Looking Back On The Lakeview Gusher Of 1910

While the oil spill in the Gulf of Mexico is the largest maritime leak in history, it is not the largest spill on land. That honor goes to the Lakeview gusher of 1910 in California, where the spill of 9 million barrels of oil formed a lake and became a tourist attraction. Melissa Block talks to Agnes Hardt of the West Kern Oil Museum in Taft, Calif.

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MICHELE NORRIS, host:

Yesterday on the program, we ran through some of the numbers that illustrate the extent of the Gulf oil spill. We included the new government estimate that 4.9 million barrels of oil spewed from the broken well, and we said there had been no accidental oil spills in history larger than this one.

Well, that led listener Demissa Lee(ph) of Christiana, Tennessee, to wonder, was there ever a large purposeful oil spill?

MELISSA BLOCK, host:

The distinction drawn there is with the oil deliberately released during the first Gulf War, when Iraqi troops set fire to Kuwaiti oil wells and opened the valves on pipelines. It's estimated five to 10 million barrels of oil were spilled then.

But some of you also wrote to point out that there is another accidental oil spill in U.S. history that tops the Gulf spill. Ted Flanagan(ph) of Bandera, Texas, writes: The Lakeview Gusher at Midway-Sunset Field, California, blew out for 18 months in 1910 to 1911, with a total volume of 9 million barrels.

Well, that letter has prompted us to call the West Kern Oil Museum in Taft, California, to find out more. Agnes Hardt is a docent there. Welcome to the program.

Ms. AGNES HARDT (Docent, West Kern Oil Museum): Thank you.

BLOCK: Take us back, if you would, 100 years ago, back to March of 1910. Drillers, I gather, were looking for oil about 100 miles north of Los Angeles. What happened when they hit it?

Ms. HARDT: Well, so they had been drilling for quite a while in this well, and there was a piece of equipment stuck down in the well. It was called a bailer. And when they tried jerking on that bailer to get it loose, the first couple of times, they brought it up, they noticed that there was oil dripping off the bottom of it, and that really shouldn't have been there. And so they dropped it a few more times, and then they began to hear this roar down in the ground. And they pulled the bailer out, and they started running. And the rest is history. The oil just kept on going.

BLOCK: What are the descriptions you've seen about how high up that oil was gushing?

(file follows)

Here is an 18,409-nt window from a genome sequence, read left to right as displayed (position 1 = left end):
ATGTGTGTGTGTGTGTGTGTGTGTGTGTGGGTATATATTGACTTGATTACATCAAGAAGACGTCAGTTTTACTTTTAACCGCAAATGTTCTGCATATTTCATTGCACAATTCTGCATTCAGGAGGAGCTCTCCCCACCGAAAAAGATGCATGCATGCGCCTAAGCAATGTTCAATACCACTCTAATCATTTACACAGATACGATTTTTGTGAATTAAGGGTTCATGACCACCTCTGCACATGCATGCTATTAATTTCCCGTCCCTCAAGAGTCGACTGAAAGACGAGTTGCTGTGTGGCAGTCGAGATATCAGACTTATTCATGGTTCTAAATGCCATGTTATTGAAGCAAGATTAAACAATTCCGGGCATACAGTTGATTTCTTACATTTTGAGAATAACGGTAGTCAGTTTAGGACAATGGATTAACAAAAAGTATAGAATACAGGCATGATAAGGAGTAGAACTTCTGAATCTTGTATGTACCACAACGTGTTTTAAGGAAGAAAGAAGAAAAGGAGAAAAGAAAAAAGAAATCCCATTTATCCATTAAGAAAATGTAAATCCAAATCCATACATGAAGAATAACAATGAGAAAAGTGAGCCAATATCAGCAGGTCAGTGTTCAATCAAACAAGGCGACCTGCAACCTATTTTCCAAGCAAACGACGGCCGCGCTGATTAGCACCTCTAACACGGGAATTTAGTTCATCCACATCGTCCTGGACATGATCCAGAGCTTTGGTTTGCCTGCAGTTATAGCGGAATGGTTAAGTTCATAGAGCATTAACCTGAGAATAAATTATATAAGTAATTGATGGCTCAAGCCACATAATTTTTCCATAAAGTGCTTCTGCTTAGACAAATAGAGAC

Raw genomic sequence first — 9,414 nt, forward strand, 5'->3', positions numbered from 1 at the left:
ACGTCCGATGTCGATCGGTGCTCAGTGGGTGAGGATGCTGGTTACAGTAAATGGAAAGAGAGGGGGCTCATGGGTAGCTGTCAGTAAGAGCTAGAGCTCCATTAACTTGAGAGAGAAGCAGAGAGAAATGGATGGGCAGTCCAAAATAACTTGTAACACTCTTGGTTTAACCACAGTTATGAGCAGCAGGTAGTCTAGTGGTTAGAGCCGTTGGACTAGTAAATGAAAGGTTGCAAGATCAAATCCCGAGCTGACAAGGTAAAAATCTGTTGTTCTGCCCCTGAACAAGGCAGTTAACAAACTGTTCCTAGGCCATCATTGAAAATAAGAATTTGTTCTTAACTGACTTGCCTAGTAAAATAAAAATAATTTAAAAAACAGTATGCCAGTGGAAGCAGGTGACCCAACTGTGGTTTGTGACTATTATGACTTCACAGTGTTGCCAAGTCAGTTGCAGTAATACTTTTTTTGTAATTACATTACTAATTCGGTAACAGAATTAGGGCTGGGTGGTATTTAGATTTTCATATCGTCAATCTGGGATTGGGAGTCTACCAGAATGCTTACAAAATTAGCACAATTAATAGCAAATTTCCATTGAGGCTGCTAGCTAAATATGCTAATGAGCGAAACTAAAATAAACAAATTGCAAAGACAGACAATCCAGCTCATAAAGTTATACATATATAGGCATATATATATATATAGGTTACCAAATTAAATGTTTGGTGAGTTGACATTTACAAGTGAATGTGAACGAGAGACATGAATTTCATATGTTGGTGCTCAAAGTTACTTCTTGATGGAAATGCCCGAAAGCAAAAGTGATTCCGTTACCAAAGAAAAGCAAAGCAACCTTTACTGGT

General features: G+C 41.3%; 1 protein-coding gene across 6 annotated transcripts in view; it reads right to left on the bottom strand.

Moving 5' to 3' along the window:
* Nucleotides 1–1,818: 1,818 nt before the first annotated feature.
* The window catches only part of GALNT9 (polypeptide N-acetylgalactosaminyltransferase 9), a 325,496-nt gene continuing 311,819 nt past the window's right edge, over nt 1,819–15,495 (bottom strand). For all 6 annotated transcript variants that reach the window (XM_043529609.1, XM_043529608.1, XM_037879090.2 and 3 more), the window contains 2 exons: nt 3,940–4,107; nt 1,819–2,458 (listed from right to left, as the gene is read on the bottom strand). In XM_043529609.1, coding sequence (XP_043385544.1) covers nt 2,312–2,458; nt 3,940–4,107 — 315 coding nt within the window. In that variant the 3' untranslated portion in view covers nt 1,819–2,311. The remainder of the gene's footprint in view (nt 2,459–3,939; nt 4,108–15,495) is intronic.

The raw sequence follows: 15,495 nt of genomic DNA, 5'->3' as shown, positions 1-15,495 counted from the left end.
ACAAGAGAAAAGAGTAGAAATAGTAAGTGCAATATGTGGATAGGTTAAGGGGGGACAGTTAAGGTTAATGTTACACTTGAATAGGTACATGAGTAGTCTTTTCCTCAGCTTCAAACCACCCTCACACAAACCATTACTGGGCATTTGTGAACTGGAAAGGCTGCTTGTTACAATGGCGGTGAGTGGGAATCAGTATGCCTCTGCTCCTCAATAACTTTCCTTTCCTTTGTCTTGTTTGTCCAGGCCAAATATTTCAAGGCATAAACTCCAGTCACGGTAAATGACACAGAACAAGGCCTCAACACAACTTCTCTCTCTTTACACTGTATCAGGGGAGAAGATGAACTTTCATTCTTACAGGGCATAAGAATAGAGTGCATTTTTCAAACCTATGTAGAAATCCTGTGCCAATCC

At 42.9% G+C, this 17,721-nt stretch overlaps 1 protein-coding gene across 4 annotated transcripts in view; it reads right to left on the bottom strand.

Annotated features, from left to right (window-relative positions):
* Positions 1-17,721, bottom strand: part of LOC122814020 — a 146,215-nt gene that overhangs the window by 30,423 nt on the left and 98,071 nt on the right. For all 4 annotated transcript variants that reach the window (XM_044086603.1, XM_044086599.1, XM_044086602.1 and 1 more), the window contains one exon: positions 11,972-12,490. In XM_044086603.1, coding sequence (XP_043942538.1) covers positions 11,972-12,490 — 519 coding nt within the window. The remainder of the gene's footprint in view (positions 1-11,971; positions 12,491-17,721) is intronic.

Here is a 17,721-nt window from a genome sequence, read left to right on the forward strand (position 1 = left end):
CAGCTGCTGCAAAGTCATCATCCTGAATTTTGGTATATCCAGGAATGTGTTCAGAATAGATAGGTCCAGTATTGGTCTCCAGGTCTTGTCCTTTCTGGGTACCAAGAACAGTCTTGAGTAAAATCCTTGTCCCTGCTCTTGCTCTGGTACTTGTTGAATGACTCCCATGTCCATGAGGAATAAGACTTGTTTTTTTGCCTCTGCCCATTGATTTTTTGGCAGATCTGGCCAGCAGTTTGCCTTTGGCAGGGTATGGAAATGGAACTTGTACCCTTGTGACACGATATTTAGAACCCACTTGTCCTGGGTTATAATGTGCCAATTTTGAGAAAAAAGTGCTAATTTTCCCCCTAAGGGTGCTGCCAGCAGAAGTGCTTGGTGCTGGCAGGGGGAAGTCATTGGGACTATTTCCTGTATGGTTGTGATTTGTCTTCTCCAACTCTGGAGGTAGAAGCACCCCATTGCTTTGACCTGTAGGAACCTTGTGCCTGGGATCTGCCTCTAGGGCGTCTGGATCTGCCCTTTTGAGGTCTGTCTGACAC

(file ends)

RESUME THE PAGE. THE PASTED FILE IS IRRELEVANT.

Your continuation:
Ms. HARDT: Yes, about 200 feet. The - most of the wooden derricks in those days were 106 feet. This one wasn't quite that tall. It was 76 or 78 feet. But they did estimate that the oil was going well over 200 feet in the air.

BLOCK: Wow. What did they do, finally, to try to contain all this oil that was gushing from this well?

Ms. HARDT: They - I think, at first, they thought they were all going to be millionaires. They were very, very excited. But it didn't take them very long to realize that if they didn't contain it in some way, this oil was all running downhill towards Buena Vista Lake, which was about eight miles away, all downhill. And the water in Buena Vista Lake was used for irrigation, and so they knew that they had to do something to stop the oil. So they got as many men as they could together, and they built these berms to stop the oil from going down the little canyons that led to the lake. And in doing that, they created 20 catch basins, or sumps, that covered 60 acres.

BLOCK: I've read, Ms. Hardt, that this gusher in Lakeview, California, became a real tourist attraction, people coming out to see it.

Ms. HARDT: Yes, it was. They ran one train every day just for tourists. The only trouble was that if the wind happened to be blowing towards the train, it would blow the oil because oil is very light. And if the wind happened to be blowing towards the train, the train was covered in oil, you couldn't see through the windows. And if you stepped out of the train, then you got covered in oil.

BLOCK: Oh, my.

Ms. HARDT: But I guess they understood that when they came out, so they would have a souvenir to take back with them because their clothes would be covered in oil.

BLOCK: Yeah, I bet. Well, it kept gushing for, as we said, 18 months -544 days. What happened? How did it stop?

Ms. HARDT: It finally caved in way down in the well itself and died on its own. They had nothing to do with it. It died really as suddenly as it had started.

BLOCK: And somebody made a whole lot of money, I guess.

Ms. HARDT: Well, no.

(Soundbite of laughter)

BLOCK: No?

Ms. HARDT: Because the price of oil, because there was so much oil ready to go to market all at one time, the price dropped to at least half of what it had been getting at the time. Nobody made any money.

BLOCK: Well, when you think about that gusher in California in 1910, it doesn't quite fit the description of a spill. I mean, this was not -this was providential, maybe, but no accident.

Ms. HARDT: No, it was not. No one did anything wrong. Nobody made a mistake or anything. It just happened, and I'm sure it happened because it was such a new industry. They didn't have blowout preventers. They didn't have the equipment to have done anything about it.

And we here have never thought of it as a catastrophe. It just proved that there was a lot of oil in the ground here, and after that was when this area really boomed. No, we have never thought of it as a bad thing. It was something to be celebrated.

BLOCK: Well, Agnes Hardt, thanks for telling us about it.

Ms. HARDT: Oh, you're very welcome.

BLOCK: Agnes Hardt is a docent at the West Kern Oil Museum in Taft, California.

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